Angela Allen

Composer Kati Agócs.

Chamber Music Northwest preview: women’s work

Portland's annual summer classical music festival throws the spotlight on female composers past and present

Originally Published in Oregon ArtsWatch June 2017

Since 1971, Chamber Music Northwest has brought world-class musicians and a deep (mostly) classical repertoire to Portland’s summer-hungry listeners. This year marks the first that women composers take center stage during the five-week festival from June 26 through July 30. Read More

Anat Cohen and Eliane Elias previews: double dose of Brazilian jazz

Two PDXJazz concerts this week showcase fruitful combinations of Brazilian and American music

Originally Published in Oregon ArtsWatch May 2017

Fifty-seven years after the birth of bossa nova, Brazilian music continues to stir up listeners with its danceable rhythms, beguiling melodies, and sweet soft Portuguese lyrics. In less than a week, Portlanders will have the chance to hear radically different styles of buoyant Brazilian jazz from two popular artists. Anat Cohen… Read More

Gerald Clayton preview: family man

Springing from a respected musical legacy, pianist creates his own jazz 'family' atmosphere with his band

Originally Published in Oregon ArtsWatch May 2017

Gerald Clayton says he was a “normal kid” growing up in Los Angeles pursuing ordinary things like soccer, skateboarding, school. What was extraordinary was his family. His father, John Clayton, is a renowned bassist and band leader, and his uncle, Jeff Clayton, a saxophonist supreme. With such blue jazz blood,… Read More

‘Suor Angelica’ & ‘Gianni Schicchi’ review: tearful tragedy and family farce

Portland State University Opera’s spring Puccini double-bill strikes a fine and fun balance

Originally Published in Oregon ArtsWatch April 24, 2017

PSU Opera always surprises me with the high quality of its productions and the skill of its young singers, many of them undergraduates. This is not professional opera (though advisors and directors are professionals), but it can reach impressive heights, and does in this double bill of two very different, very… Read More

Dave Holland

Dave Holland Trio preview: All about the bass

Jazz bassist and bandleader’s starry career has a Portland connection

Originally Published in Oregon ArtsWatch April 5, 2017

Even before he steps onstage for his Friday concert in Portland, Dave Holland has made a sizable contribution to Oregon jazz. The world renowned jazz bassist owns the upright bass instrument that belonged to the  late “The Walker” Leroy Vinnegar. “Rather, I’m its custodian,” Holland said this spring from his… Read More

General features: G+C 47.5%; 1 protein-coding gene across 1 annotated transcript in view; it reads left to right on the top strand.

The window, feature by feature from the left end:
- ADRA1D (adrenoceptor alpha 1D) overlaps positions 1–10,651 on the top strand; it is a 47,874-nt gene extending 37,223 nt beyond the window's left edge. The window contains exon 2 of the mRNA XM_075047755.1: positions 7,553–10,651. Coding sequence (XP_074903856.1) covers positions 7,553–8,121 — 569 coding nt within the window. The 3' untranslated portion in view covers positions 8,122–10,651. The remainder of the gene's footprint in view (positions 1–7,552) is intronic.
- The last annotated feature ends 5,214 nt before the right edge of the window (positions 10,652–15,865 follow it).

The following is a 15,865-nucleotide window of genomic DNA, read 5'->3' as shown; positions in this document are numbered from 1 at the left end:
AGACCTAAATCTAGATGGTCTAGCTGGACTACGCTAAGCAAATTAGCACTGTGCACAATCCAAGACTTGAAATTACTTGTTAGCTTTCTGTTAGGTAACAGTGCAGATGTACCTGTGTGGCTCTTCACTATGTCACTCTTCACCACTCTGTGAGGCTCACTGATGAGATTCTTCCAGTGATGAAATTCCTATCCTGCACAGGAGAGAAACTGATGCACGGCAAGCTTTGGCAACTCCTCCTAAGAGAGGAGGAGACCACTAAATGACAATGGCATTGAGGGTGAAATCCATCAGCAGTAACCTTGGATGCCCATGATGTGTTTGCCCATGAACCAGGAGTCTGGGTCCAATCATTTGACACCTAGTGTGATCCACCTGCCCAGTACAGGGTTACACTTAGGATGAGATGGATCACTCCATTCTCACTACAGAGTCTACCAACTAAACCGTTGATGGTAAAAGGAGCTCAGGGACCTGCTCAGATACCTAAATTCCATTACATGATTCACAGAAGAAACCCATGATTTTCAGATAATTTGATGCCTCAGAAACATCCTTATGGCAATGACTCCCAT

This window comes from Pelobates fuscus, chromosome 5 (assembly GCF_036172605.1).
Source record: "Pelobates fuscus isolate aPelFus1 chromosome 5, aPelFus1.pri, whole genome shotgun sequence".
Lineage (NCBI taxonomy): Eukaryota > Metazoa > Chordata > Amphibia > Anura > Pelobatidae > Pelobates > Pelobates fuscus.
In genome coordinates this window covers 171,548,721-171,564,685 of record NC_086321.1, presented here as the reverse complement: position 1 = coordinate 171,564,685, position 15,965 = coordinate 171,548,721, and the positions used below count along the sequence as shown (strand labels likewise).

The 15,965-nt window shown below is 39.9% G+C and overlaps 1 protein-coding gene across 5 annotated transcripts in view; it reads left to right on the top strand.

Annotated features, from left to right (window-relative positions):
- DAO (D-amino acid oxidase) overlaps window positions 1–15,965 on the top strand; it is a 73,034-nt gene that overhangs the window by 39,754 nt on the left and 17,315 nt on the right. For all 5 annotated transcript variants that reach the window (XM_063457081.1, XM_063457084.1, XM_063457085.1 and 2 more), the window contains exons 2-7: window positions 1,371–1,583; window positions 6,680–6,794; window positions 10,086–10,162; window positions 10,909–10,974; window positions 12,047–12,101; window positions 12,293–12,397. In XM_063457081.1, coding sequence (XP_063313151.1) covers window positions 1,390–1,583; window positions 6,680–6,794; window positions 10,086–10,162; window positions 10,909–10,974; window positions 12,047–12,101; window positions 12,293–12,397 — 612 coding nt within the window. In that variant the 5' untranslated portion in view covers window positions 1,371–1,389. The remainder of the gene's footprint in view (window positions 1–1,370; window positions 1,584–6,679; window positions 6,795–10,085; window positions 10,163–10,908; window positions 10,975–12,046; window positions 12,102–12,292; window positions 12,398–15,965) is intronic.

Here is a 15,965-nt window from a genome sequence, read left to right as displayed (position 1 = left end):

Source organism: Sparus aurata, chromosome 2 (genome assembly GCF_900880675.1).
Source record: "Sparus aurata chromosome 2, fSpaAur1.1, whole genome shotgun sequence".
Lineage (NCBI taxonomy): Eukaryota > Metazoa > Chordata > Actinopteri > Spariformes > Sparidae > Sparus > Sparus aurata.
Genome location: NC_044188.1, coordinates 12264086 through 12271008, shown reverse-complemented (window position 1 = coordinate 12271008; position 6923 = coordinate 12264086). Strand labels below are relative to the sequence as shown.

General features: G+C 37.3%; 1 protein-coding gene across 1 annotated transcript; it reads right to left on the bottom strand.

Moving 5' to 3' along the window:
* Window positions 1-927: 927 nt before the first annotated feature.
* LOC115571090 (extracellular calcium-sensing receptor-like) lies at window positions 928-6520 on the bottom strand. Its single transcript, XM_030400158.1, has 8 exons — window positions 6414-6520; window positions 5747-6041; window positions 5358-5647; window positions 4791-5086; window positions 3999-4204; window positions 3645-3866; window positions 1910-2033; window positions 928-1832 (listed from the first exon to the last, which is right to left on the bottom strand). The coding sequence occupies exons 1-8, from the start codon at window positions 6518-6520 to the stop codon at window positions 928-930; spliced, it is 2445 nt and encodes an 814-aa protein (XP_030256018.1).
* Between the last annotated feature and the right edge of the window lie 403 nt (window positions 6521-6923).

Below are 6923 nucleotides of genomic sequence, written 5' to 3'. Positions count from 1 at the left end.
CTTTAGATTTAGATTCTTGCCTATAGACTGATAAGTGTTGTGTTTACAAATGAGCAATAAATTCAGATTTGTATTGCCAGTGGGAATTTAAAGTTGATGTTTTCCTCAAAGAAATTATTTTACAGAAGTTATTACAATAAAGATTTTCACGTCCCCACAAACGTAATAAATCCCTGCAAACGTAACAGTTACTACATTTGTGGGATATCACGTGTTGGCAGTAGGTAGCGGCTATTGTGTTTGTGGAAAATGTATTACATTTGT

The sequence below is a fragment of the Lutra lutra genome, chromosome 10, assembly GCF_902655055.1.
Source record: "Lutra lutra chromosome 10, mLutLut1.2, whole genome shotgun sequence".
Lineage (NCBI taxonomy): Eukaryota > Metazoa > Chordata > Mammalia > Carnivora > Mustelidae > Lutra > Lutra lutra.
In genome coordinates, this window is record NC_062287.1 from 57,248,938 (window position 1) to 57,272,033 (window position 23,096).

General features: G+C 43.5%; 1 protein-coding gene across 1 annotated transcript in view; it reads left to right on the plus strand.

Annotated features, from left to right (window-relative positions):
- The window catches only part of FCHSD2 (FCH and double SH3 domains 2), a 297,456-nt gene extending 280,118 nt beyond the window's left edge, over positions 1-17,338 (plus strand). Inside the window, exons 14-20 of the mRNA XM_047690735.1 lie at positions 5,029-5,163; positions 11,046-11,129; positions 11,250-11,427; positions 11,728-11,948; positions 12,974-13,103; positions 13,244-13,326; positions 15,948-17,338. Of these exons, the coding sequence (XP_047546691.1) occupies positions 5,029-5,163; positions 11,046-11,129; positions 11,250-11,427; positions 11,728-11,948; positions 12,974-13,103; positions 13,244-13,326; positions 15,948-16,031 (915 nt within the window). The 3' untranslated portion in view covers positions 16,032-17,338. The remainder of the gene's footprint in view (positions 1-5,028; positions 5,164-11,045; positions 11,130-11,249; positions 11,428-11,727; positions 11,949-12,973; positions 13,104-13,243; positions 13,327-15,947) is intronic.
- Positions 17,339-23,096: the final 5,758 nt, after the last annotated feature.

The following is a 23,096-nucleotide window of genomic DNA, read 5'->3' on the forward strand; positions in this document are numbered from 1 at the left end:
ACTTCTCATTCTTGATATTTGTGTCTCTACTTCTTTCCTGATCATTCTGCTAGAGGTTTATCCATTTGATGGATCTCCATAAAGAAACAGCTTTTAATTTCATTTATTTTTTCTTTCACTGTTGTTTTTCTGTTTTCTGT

“Katya Kabanova” review: Tragic thrills

Set in a world that might be pre-Bolshevik Russia or Cold War America, Seattle Opera’s first production of a rarely staged Leos Janacek opera might even draw tears from Puccini fans

Originally Published in Oregon ArtsWatch in March 2017

Unoccupied seats are often the price an opera company pays when it tries something new and off the oft-beaten path of French and Italian opera. There were plenty of empty rows opening night, February 25, at the Seattle Opera, but perhaps by the end of the Katya Kabanova run, seats will… Read More

Maria Schneider Orchestra and Kneebody: Many voices, one vision

PDX Jazz Festival opening weekend bands share fondness for diverse influences. But there’s one big difference.

Originally Published in Oregon ArtsWatch February 2017

“I have always loved a lot of different kinds of music,” Maria Schneider said in February from her Manhattan apartment where she’s lived for decades. In her multiple Grammy-winning jazz orchestra’s music, “the colors and forms and textures come from classical, flamenco, and Brazilian influences.” They’re tied together. “I love melody,”… Read More

Photo of Corrine Winters as Violetta. Photo by Philip Newton.

Seattle Opera’s ‘La Traviata’: Stripped-down tragedy

Shorn of lavish accoutrements and other inessentials, revelatory 21st century production gains force and focus

Originally Published in Oregon ArtsWatch January 2017

There is nowhere to hide in this Traviata. Running only an hour and 50 minutes, German director Peter Konwitschny’s spare version, playing through January 28 at Seattle Opera, focuses keenly and persistently on its characters, on Giuseppe Verdi’s lush and ever-building music, and on the extreme emotions surrounding dying Violetta. She has struggled,… Read More

Kamasi Washington preview: Epic jazz

Expansive album vaults Los Angeles jazz saxophonist and bandleader to wider fame, but he's more concerned with spirituality than celebrity

Originally Published in Oregon ArtsWatch November 2016.

Kamasi Washington has so charmed and befuddled music writers that some rely on the word “celebrity” to describe him. And a celebrity is rare thing in the tiny jazz world. Named for the capital of Ashanti, the West African pre-colonial kingdom that is now Ghana, Washington hasn’t won a Grammy… Read More

Catherine Russell preview: Artful swing from the ground up

Renowned jazz singer's new album is grounded in her Harlem roots

Originally Published in Oregon ArtsWatch October 2016

“Some people feel music from the top down; they’re not hip-shakers. They like the violins and long tones,” Catherine Russell, 60, said from her downtown Manhattan home in late September. “Some of us are more rooted in the ground. We hear it from the ground up. Music makes me want… Read More